Love / Ambition

The John Fulljames era at the Royal Danish Opera ended this summer. Here are some thoughts on his parting gesture, a new production of Wagner’s Die Walküre, whose messages of optimism came with their own bitter aftertaste.

This review was commissioned by and written for Opera News in New York. But a glitch meant it was never published. So here it is. Better late than never…

Wagner: Die Walküre Royal Danish Opera / 6.3.22

Tomasz Konieczny as Wotan in Die Walküre at the Royal Danish Opera (Camilla Winther)

After an absence of 16 years, Wagner’s Ring returned to the Copenhagen Opera House in March. The audience had waited long enough. Early performances of this Die Walküre sold out and there was rapt attention in the auditorium for the duration of the opening night’s 5 hours. Artistic Director John Fulljames took charge of the staging, the last he will pilot while still in post. Conducting was Thomas Søndergård, who played timpani in the pit the last time the Ring was seen at this address, in the production by Kasper Holten that opened the new opera house and put the Royal Danish Opera on the world map.

Fulljames’s intelligent production couldn’t help but bring to mind the sorry administrative mess that will see him depart this summer, and his projected complete Ring apparently aborted after he was allegedly deemed insufficiently Scandinavian to run Denmark’s national company. Here was further evidence that the boss bows out with his head held high, his staging focusing hard on the hopelessness of Wotan’s quest for power and the sort of short-term schemes that are doomed to fail in the face of true vision and genuine humanity.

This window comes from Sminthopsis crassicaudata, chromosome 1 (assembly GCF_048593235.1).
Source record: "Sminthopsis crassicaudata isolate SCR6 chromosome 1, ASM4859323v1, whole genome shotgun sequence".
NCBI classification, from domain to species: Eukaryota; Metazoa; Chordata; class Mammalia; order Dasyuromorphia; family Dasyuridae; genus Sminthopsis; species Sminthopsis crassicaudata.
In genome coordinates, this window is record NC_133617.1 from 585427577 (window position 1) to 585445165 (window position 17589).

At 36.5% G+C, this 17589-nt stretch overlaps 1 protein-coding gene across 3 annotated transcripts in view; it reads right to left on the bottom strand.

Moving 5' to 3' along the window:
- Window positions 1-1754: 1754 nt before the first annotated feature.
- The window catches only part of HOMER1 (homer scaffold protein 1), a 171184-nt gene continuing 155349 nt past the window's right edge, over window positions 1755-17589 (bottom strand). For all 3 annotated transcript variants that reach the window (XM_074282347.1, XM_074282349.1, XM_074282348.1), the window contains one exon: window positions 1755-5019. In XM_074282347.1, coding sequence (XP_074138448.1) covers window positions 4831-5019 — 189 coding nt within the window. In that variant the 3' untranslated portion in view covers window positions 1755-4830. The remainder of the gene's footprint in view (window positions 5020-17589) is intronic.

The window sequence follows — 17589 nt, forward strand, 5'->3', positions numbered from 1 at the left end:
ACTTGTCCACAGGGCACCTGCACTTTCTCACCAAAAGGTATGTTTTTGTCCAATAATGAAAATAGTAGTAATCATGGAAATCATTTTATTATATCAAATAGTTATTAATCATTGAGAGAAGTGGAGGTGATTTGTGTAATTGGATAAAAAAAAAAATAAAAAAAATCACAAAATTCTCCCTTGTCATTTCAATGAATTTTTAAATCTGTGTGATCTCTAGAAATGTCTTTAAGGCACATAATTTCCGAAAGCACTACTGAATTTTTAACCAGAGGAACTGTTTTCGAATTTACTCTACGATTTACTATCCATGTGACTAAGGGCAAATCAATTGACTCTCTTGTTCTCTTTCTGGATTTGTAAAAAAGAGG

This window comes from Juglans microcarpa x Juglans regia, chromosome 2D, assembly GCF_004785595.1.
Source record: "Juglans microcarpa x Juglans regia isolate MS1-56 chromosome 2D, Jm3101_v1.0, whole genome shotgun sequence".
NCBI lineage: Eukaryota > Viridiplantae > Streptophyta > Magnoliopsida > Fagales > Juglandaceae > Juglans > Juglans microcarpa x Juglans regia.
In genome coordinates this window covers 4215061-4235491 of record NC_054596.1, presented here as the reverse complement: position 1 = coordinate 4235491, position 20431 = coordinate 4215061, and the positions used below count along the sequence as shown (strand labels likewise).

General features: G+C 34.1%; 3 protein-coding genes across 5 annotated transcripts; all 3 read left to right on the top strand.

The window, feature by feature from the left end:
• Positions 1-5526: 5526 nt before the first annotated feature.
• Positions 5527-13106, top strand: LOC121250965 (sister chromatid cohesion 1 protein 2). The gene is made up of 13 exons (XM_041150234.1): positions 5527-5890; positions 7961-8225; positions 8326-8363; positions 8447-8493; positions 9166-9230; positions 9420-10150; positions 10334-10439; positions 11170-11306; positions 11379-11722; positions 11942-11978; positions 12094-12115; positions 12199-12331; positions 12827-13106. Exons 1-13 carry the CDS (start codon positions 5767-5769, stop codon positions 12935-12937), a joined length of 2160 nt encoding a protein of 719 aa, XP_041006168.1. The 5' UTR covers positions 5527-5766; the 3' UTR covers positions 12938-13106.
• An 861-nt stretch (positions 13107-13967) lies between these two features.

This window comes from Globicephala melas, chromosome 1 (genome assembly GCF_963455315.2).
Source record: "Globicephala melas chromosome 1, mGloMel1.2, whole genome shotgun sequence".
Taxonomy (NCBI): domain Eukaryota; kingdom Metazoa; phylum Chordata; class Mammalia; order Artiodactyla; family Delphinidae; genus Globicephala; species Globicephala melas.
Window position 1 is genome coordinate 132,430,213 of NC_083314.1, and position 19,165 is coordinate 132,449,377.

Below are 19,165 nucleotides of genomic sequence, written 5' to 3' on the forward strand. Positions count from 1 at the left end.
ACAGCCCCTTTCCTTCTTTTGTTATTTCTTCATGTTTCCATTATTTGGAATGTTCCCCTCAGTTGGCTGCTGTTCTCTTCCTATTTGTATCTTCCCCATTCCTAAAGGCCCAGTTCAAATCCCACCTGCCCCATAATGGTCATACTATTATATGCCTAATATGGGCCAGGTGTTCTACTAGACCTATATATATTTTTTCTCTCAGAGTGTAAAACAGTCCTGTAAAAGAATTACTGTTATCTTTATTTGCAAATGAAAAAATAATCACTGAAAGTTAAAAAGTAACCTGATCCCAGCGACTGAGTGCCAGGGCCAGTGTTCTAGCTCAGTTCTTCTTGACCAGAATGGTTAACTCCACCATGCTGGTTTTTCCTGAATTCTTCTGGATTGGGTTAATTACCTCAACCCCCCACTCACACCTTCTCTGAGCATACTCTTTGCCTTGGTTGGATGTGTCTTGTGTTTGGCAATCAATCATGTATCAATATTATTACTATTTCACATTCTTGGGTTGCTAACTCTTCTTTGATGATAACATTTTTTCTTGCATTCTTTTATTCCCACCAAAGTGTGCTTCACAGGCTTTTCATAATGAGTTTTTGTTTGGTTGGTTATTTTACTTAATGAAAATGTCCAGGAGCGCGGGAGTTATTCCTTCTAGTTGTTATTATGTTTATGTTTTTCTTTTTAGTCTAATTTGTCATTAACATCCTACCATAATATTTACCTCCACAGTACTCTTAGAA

Wotan was on stage from the start, a Silicon Valley entrepreneur fixated on architectural models and spreadsheets, who assumed the status of a guru for his MacBook-wielding posse of office-bound Valkyries. When it all came tumbling down, he clasped to his chest a model of a broad staircase punctured by a giant spear, devastated that he – like Fulljames perhaps – would never get to see his plans come to fruition.

That model was the set we saw at full-scale on stage. Beneath the staircase, the under-class of Hunding and Sieglinde struggled in dirt and grime. Above it, Wotan’s elite workforce distributed Frappuccinos as they high-fived their corporation’s latest successes. It formed a strong image of the world in which we find ourselves, but proved even more resonant as a landscape of heartless ambition against which Siegmund and Brünnhilde’s visions of love and empathy proved so instantly transformative.